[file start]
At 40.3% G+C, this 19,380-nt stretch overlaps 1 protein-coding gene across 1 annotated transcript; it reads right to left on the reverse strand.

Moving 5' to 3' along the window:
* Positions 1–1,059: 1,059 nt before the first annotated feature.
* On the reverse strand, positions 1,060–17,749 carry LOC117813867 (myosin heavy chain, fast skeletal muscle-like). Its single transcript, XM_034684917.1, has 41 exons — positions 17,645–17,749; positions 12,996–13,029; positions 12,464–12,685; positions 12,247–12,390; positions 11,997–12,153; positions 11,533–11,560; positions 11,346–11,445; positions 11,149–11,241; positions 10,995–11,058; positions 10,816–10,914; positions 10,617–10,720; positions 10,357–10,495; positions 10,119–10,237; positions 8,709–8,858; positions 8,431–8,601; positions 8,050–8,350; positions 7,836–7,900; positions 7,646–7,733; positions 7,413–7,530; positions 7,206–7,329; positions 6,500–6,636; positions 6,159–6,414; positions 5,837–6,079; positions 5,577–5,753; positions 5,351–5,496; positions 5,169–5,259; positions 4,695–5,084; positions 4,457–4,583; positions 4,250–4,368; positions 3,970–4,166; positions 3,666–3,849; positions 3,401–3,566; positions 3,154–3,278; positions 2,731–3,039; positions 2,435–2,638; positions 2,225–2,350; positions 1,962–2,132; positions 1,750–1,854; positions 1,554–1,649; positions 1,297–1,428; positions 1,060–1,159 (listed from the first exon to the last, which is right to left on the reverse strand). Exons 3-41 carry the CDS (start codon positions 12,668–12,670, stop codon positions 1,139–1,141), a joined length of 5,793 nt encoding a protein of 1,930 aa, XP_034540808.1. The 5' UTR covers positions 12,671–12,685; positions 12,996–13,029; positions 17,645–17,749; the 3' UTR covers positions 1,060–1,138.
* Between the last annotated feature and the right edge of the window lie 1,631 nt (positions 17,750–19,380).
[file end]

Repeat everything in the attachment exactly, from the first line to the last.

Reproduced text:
At 40.3% G+C, this 19,380-nt stretch overlaps 1 protein-coding gene across 1 annotated transcript; it reads right to left on the reverse strand.

Moving 5' to 3' along the window:
* Positions 1–1,059: 1,059 nt before the first annotated feature.
* On the reverse strand, positions 1,060–17,749 carry LOC117813867 (myosin heavy chain, fast skeletal muscle-like). Its single transcript, XM_034684917.1, has 41 exons — positions 17,645–17,749; positions 12,996–13,029; positions 12,464–12,685; positions 12,247–12,390; positions 11,997–12,153; positions 11,533–11,560; positions 11,346–11,445; positions 11,149–11,241; positions 10,995–11,058; positions 10,816–10,914; positions 10,617–10,720; positions 10,357–10,495; positions 10,119–10,237; positions 8,709–8,858; positions 8,431–8,601; positions 8,050–8,350; positions 7,836–7,900; positions 7,646–7,733; positions 7,413–7,530; positions 7,206–7,329; positions 6,500–6,636; positions 6,159–6,414; positions 5,837–6,079; positions 5,577–5,753; positions 5,351–5,496; positions 5,169–5,259; positions 4,695–5,084; positions 4,457–4,583; positions 4,250–4,368; positions 3,970–4,166; positions 3,666–3,849; positions 3,401–3,566; positions 3,154–3,278; positions 2,731–3,039; positions 2,435–2,638; positions 2,225–2,350; positions 1,962–2,132; positions 1,750–1,854; positions 1,554–1,649; positions 1,297–1,428; positions 1,060–1,159 (listed from the first exon to the last, which is right to left on the reverse strand). Exons 3-41 carry the CDS (start codon positions 12,668–12,670, stop codon positions 1,139–1,141), a joined length of 5,793 nt encoding a protein of 1,930 aa, XP_034540808.1. The 5' UTR covers positions 12,671–12,685; positions 12,996–13,029; positions 17,645–17,749; the 3' UTR covers positions 1,060–1,138.
* Between the last annotated feature and the right edge of the window lie 1,631 nt (positions 17,750–19,380).